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How to Prevent Business Failure in 2016

People often ask me, “James, when’s the best time to plan for your business?”

For some reason, when I get this question, I always remember a Doris Day song from my childhood that was popular in the 70s — Que Sera Sera (Whatever Will Be, Will Be).

It’s great that there are business people who a curious about the right time to plan. Unfortunately, there are so many who just go through the motions of their business without a plan. They tend to rely on hope, but John C. Maxwell had warned that, “Hope is not a strategy.”

No business person can afford to have a que-sera-sera attitude.

Who hasn’t heard the cliche that failing to plan is planning to fail. I suspect this is a paraphrasing of Benjamin Franklin’s who said, “By failing to prepare, you are preparing to fail.”

My reply to the question of timing is that it depends.

If you’re a big corporation, you should start early. Most Fortune 500 companies begin the process 6 months before the new year. For a smaller business, beginning in the 4th Quarter is fine.

If you begin later in the year, then you should set aside some time and make the planning intensive, i.e. over a 7 day period, so that you are focused. And it should be a written plan and not something that’s floating in your brain.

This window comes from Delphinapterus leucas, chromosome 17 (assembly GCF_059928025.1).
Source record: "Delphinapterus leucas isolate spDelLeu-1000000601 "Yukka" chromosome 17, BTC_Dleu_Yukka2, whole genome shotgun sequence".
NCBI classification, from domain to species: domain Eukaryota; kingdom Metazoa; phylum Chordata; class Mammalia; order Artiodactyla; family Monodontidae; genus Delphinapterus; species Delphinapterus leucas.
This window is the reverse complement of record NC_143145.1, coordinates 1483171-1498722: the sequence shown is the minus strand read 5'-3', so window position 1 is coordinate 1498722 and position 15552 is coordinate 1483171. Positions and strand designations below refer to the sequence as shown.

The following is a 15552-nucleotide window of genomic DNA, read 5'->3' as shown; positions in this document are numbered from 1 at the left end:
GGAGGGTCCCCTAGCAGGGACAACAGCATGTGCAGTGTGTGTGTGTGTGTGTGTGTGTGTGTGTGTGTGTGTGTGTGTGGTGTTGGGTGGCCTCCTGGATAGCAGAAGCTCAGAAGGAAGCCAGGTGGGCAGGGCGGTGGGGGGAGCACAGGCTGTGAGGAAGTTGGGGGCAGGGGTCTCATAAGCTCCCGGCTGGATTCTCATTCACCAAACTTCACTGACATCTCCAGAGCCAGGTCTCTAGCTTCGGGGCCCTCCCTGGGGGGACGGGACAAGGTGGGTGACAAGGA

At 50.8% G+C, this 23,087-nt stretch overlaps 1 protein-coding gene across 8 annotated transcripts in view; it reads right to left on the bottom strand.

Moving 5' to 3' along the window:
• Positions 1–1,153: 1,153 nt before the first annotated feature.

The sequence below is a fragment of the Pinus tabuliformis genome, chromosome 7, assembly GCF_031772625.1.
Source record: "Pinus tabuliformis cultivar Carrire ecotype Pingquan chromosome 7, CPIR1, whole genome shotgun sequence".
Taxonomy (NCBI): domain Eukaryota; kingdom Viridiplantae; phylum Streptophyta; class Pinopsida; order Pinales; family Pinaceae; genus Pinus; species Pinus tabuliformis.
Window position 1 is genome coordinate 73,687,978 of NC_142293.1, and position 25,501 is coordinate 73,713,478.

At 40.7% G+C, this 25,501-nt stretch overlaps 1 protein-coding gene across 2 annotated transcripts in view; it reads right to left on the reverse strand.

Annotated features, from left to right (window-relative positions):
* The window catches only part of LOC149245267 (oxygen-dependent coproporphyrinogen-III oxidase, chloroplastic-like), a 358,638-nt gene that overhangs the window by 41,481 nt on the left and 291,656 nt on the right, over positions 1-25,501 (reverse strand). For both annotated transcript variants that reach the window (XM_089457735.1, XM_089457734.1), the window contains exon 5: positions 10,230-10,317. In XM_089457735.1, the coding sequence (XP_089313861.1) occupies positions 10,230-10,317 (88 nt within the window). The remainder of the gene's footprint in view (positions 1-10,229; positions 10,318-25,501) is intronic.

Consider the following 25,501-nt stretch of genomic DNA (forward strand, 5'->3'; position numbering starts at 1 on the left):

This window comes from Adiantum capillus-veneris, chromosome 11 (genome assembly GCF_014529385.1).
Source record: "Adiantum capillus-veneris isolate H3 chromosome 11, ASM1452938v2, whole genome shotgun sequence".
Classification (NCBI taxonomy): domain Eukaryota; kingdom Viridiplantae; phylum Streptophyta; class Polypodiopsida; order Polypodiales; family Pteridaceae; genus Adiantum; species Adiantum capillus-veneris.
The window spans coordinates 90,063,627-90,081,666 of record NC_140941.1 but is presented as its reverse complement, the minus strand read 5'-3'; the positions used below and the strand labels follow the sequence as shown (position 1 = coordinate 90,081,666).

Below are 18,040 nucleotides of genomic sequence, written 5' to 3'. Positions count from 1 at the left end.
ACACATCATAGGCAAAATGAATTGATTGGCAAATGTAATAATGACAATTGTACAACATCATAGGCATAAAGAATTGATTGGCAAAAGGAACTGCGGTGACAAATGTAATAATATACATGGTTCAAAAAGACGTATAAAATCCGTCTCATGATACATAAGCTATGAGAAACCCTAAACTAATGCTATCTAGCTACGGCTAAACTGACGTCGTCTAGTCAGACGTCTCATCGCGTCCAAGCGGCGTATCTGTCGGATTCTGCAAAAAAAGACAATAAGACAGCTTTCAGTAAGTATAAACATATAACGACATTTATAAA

The second question I get after the first is, “How do I perform planning?” Basically the business owner is asking me, what the process should be and what he or she should evaluate.

Usually, I’ll sit down with them and spend an hour to provide them an outline.

Last month, I discovered a free sales & marketing planning webinar that is held over 4 days. Why 4 days? During the webinar you’ll be given assignments to develop your plan, so need time to prepare it.

This webinar is not a chit chat session, but one where you will actually create your plan.

So now I tell those who ask me for the process, to just sign up for that webinar.

If if you need clarity on your business prospects in 2016 and want increase the chances of success, then visit this site — 2016 Sales & Marketing Plan.

By the way, here’s a disclaimer. Don’t misread the article title and assume that with a plan you won’t fail. You can fail, but with a written, well thought out plan, you reduce chances of failure and with contingency measures, you can mitigate the effects of failure.

Although it’s October, I wish you a very successful 2016.